The Preliminary Design Review

Hello World!

This week, Davis’s Hyperloop team Oneloop had it’s preliminary design review! This means that all the subteams got together to discuss where they are at in the design proccess, what we have accomplished this year, what didn’t work, and our next steps. I honestly think the team did very well!

So unfortunately, it is still extremely unlikely that there will be a Hyperloop competition this summer. Elon has not specified the date of the event, and there just won’t be time to set up the whole event to be ready in July with this short notice. In addition, last year he promised that the tube we will be racing through will be 10km long and have a curve, which will take quite a while for the Boring Company to build. Due to this lack of information by Elon, several teams spammed him with tweets, and he eventually responded! I guess tweets are how people communicate with important folks these days?

Elon tweet
A Tesla boat sounds kinda cool actually…

So the competition will happen, just not necessarily soon. This might actually be a good things since it will give our team much more time to conduct research. This has been a bummer for those who joined up to physically work with their hands, but it’s been fun for those like me who enjoy the research aspect! One of the coolest things about hyperloop is that we are actually creating new tech. Unlike many other university competitions, we are having to conduct research into new forms of engineering that don’t already exist. When most people think of research, they imagine pure scientific research where people learn about things that we didn’t even know existed. Engineering research is a bit different. It involves taking things we already knew about, and combining them in ways that they haven’t been combined before.

electromagnetic brake
An electromagnetic break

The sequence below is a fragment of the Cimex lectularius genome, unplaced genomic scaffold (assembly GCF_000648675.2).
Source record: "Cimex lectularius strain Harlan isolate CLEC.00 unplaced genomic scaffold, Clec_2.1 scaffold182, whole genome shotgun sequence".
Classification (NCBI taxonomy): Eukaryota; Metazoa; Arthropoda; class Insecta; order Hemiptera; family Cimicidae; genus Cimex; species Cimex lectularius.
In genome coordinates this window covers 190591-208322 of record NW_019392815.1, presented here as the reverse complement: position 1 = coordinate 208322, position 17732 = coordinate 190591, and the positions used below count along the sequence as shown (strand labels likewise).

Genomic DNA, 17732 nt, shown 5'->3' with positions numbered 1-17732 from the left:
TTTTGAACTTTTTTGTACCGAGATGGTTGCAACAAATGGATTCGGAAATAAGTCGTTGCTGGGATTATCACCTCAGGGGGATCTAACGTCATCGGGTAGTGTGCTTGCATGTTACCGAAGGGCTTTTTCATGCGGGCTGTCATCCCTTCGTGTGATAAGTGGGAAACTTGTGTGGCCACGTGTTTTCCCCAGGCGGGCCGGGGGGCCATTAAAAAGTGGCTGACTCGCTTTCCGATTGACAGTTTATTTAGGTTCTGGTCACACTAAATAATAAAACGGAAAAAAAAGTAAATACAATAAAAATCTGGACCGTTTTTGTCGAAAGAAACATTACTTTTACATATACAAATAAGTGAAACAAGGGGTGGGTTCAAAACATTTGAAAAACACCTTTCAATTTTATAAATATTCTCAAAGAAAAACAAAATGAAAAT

The engineers working on our pod’s breaking system ran into some interesting issues. We will be going so fast at this point that if we used conventional breaking on our pod, the break system would melt due to the heat generated by friction. One solution to this issue is using electromagnetic breaks. Conventional breaks stop the vehicle by rubbing up against the object and creating friction, which can wear away at both the breaks, and the thing they are rubbing against. If the vehicle has enough momentum, the breaks could break or melt. Electromagnetic brakes work using magnetic eddies. If you take a braking magnet and move it back and forth while holding it above a metal surface, you will feel a very strong friction. It’s not just that the magnet is pulling itself close to the metal, it’s that it is making it hard to move it along the metal, as if they were touching and exerting friction on each other. The plan is for several of these powerful magnets to be attached to a piston, which moves close to I-beam which SpaceX will put in the center of the tube. This breaking system uses friction, but since the magnets aren’t actually touching anything, they won’t melt or break. I actually got to hold one of these brakes near the pod’s metallic chassis and felt the friction! It was really neat. Unfortunately electromagnetic breaking is a fledgling field, and most of the knowledge regarding it is inaccessible due to patents and nondisclosure agreements, so our team has had to figure out what to do on its own! This is extremely difficult, especially seeing as no professors at Davis are currently conducting research in this area. This problem is furthered by the fact that the majority of skilled mechanical engineers typically prefer to work with propulsion because brakes are very niche. I personally find the breaking system one of the most interesting aspects of our pod, but I’m a computer engineer so I wouldn’t be much help on the team. Also, I’m already the president and really don’t have time for any more work. Unfortunately this lack of interest is resulting in a shortage of engineers on our brakes team! To make things even more difficult, these magnets are very dangerous to keep around! They are so strong that if you hold them next to metal and let go, they can sometimes snap in half when they hit it! When that happens, they form very sharp edges and can slice off fingers if they are pulled out of your hand. I saw a magnet break once, and it actually created sparks!